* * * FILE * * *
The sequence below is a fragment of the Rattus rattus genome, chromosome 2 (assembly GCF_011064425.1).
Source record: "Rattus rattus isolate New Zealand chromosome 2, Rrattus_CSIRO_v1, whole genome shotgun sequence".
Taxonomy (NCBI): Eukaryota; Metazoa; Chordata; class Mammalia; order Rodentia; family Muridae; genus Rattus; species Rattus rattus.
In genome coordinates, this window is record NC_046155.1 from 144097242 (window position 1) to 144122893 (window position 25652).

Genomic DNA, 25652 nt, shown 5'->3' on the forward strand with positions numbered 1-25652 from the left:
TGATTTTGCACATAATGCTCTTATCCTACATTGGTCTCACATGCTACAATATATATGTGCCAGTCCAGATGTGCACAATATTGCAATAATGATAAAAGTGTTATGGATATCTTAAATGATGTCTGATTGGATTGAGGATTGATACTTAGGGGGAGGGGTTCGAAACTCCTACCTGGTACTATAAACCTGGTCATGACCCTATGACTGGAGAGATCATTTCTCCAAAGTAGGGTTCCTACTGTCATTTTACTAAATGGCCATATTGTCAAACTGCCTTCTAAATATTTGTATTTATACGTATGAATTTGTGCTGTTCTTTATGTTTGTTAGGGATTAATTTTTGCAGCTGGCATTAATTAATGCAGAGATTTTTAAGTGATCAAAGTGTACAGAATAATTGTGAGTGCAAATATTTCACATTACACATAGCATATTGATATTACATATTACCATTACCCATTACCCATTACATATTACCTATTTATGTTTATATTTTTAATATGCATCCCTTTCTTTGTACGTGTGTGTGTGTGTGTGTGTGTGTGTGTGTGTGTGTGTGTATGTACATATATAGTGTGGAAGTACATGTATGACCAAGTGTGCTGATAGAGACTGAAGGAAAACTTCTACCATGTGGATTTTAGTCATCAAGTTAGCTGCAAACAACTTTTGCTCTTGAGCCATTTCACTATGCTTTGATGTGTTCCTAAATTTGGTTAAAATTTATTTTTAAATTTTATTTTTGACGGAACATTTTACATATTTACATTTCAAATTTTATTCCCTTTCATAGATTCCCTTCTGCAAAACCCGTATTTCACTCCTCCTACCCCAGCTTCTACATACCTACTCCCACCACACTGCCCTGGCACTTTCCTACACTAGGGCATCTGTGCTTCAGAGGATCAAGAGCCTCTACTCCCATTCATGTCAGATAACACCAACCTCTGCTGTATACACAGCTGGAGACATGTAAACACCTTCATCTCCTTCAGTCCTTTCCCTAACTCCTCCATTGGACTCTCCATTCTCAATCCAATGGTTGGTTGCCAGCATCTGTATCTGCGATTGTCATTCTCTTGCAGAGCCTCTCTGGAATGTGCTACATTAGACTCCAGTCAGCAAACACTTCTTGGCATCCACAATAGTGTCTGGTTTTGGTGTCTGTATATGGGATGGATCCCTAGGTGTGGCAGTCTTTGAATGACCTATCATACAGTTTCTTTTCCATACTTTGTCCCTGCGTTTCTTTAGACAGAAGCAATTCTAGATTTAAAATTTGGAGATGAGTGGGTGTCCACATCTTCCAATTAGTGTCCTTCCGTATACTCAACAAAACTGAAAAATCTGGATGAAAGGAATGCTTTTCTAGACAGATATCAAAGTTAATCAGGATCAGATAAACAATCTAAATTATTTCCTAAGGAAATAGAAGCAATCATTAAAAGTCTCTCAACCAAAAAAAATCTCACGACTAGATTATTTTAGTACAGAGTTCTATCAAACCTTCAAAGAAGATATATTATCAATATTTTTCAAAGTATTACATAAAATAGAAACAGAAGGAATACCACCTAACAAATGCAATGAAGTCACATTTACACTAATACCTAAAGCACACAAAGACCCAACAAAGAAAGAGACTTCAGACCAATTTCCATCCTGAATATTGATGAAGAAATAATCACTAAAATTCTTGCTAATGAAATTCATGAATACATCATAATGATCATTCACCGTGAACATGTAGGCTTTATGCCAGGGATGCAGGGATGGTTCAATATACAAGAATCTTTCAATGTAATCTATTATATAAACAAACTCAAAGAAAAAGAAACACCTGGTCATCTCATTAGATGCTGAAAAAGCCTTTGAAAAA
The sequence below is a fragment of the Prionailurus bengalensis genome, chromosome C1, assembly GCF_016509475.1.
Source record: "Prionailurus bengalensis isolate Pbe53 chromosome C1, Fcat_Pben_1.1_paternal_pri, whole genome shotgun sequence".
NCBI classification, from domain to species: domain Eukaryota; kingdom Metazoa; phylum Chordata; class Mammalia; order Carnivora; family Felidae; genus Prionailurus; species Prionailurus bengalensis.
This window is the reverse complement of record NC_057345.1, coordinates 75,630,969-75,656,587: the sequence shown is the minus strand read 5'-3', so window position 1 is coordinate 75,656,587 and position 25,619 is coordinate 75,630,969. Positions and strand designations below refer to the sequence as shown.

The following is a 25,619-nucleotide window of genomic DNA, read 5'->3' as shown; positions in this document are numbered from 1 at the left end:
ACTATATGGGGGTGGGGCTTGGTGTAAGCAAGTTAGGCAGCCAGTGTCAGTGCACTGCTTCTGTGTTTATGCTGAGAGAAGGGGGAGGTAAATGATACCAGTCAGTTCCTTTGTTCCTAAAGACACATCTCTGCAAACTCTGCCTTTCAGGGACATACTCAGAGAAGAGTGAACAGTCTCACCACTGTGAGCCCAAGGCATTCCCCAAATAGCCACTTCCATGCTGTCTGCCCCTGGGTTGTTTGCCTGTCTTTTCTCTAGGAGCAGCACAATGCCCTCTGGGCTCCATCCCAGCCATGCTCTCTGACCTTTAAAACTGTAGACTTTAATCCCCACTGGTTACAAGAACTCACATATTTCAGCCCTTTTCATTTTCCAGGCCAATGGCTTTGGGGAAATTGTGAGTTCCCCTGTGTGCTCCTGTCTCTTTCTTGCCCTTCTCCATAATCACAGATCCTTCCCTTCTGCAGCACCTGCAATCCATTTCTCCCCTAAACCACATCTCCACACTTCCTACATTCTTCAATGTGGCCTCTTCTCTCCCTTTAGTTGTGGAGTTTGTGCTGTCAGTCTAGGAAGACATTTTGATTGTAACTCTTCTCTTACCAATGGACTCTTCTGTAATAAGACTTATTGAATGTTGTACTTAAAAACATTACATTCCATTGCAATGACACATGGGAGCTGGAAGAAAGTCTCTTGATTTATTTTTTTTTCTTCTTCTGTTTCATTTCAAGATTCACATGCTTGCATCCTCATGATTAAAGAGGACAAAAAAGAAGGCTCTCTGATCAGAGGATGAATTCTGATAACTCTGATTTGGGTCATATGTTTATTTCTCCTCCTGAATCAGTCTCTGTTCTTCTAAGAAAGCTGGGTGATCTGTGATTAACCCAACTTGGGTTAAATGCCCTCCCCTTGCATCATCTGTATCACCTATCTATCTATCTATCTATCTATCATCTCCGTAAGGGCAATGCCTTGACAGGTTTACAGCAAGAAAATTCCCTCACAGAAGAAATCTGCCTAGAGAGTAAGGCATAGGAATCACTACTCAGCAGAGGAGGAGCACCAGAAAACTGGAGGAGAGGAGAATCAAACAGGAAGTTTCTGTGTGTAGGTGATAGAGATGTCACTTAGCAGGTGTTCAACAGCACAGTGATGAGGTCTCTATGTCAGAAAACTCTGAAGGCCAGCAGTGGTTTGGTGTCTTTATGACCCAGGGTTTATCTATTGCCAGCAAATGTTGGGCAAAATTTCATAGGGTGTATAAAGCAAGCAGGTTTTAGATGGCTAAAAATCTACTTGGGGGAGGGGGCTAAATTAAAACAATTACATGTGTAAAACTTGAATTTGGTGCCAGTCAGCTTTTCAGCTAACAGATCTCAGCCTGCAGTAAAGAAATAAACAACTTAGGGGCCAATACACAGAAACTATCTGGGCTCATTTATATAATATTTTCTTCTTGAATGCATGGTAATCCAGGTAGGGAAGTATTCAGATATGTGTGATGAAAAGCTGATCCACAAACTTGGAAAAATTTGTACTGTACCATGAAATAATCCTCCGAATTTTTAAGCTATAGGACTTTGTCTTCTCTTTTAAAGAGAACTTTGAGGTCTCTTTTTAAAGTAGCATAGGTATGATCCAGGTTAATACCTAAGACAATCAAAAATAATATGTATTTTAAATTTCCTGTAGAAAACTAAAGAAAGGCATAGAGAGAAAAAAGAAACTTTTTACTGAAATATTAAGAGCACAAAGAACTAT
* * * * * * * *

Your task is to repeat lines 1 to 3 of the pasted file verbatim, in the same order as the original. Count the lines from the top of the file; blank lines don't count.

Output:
The sequence below is a fragment of the Rattus rattus genome, chromosome 2 (assembly GCF_011064425.1).
Source record: "Rattus rattus isolate New Zealand chromosome 2, Rrattus_CSIRO_v1, whole genome shotgun sequence".
Taxonomy (NCBI): Eukaryota; Metazoa; Chordata; class Mammalia; order Rodentia; family Muridae; genus Rattus; species Rattus rattus.